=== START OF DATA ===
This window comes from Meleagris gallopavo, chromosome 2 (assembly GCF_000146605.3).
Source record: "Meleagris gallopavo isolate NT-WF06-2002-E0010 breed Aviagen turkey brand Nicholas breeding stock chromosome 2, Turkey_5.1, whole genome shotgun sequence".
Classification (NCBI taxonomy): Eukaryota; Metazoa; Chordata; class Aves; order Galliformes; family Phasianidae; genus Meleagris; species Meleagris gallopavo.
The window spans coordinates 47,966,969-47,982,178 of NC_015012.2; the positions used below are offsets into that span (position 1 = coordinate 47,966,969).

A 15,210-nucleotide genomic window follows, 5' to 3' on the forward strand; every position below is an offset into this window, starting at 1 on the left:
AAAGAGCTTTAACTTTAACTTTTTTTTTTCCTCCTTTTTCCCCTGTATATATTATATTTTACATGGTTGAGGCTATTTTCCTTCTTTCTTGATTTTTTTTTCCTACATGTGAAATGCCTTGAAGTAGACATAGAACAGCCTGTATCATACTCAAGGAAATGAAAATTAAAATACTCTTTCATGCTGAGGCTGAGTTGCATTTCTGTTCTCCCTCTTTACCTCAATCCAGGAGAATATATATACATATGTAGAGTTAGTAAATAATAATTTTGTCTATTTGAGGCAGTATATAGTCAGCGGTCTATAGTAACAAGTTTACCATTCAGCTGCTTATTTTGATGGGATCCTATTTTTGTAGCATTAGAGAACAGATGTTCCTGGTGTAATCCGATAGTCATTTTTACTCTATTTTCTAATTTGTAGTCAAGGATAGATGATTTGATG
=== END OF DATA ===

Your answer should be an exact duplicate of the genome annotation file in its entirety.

This window comes from Meleagris gallopavo, chromosome 2 (assembly GCF_000146605.3).
Source record: "Meleagris gallopavo isolate NT-WF06-2002-E0010 breed Aviagen turkey brand Nicholas breeding stock chromosome 2, Turkey_5.1, whole genome shotgun sequence".
Classification (NCBI taxonomy): Eukaryota; Metazoa; Chordata; class Aves; order Galliformes; family Phasianidae; genus Meleagris; species Meleagris gallopavo.
The window spans coordinates 47,966,969-47,982,178 of NC_015012.2; the positions used below are offsets into that span (position 1 = coordinate 47,966,969).

A 15,210-nucleotide genomic window follows, 5' to 3' on the forward strand; every position below is an offset into this window, starting at 1 on the left:
AAAGAGCTTTAACTTTAACTTTTTTTTTTCCTCCTTTTTCCCCTGTATATATTATATTTTACATGGTTGAGGCTATTTTCCTTCTTTCTTGATTTTTTTTTCCTACATGTGAAATGCCTTGAAGTAGACATAGAACAGCCTGTATCATACTCAAGGAAATGAAAATTAAAATACTCTTTCATGCTGAGGCTGAGTTGCATTTCTGTTCTCCCTCTTTACCTCAATCCAGGAGAATATATATACATATGTAGAGTTAGTAAATAATAATTTTGTCTATTTGAGGCAGTATATAGTCAGCGGTCTATAGTAACAAGTTTACCATTCAGCTGCTTATTTTGATGGGATCCTATTTTTGTAGCATTAGAGAACAGATGTTCCTGGTGTAATCCGATAGTCATTTTTACTCTATTTTCTAATTTGTAGTCAAGGATAGATGATTTGATG